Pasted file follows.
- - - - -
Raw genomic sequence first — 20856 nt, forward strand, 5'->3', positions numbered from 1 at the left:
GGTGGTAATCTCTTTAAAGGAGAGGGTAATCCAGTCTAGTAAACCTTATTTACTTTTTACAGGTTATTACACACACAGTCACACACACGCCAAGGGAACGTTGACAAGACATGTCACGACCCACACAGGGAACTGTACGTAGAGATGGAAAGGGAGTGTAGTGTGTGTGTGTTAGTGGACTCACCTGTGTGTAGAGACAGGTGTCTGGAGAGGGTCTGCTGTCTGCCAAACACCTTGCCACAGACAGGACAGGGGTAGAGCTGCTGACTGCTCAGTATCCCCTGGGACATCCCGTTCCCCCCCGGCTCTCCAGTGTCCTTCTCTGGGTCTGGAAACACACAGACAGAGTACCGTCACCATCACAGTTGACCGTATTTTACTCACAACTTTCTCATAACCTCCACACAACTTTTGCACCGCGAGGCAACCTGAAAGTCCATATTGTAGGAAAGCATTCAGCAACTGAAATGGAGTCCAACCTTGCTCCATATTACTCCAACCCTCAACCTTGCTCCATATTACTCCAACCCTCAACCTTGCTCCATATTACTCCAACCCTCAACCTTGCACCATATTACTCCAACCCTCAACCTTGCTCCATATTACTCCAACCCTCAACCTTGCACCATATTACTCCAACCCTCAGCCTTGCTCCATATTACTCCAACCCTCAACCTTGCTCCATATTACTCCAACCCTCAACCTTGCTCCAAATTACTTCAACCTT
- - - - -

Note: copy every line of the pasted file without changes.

Raw genomic sequence first — 20856 nt, forward strand, 5'->3', positions numbered from 1 at the left:
GGTGGTAATCTCTTTAAAGGAGAGGGTAATCCAGTCTAGTAAACCTTATTTACTTTTTACAGGTTATTACACACACAGTCACACACACGCCAAGGGAACGTTGACAAGACATGTCACGACCCACACAGGGAACTGTACGTAGAGATGGAAAGGGAGTGTAGTGTGTGTGTGTTAGTGGACTCACCTGTGTGTAGAGACAGGTGTCTGGAGAGGGTCTGCTGTCTGCCAAACACCTTGCCACAGACAGGACAGGGGTAGAGCTGCTGACTGCTCAGTATCCCCTGGGACATCCCGTTCCCCCCCGGCTCTCCAGTGTCCTTCTCTGGGTCTGGAAACACACAGACAGAGTACCGTCACCATCACAGTTGACCGTATTTTACTCACAACTTTCTCATAACCTCCACACAACTTTTGCACCGCGAGGCAACCTGAAAGTCCATATTGTAGGAAAGCATTCAGCAACTGAAATGGAGTCCAACCTTGCTCCATATTACTCCAACCCTCAACCTTGCTCCATATTACTCCAACCCTCAACCTTGCTCCATATTACTCCAACCCTCAACCTTGCACCATATTACTCCAACCCTCAACCTTGCTCCATATTACTCCAACCCTCAACCTTGCACCATATTACTCCAACCCTCAGCCTTGCTCCATATTACTCCAACCCTCAACCTTGCTCCATATTACTCCAACCCTCAACCTTGCTCCAAATTACTTCAACCTT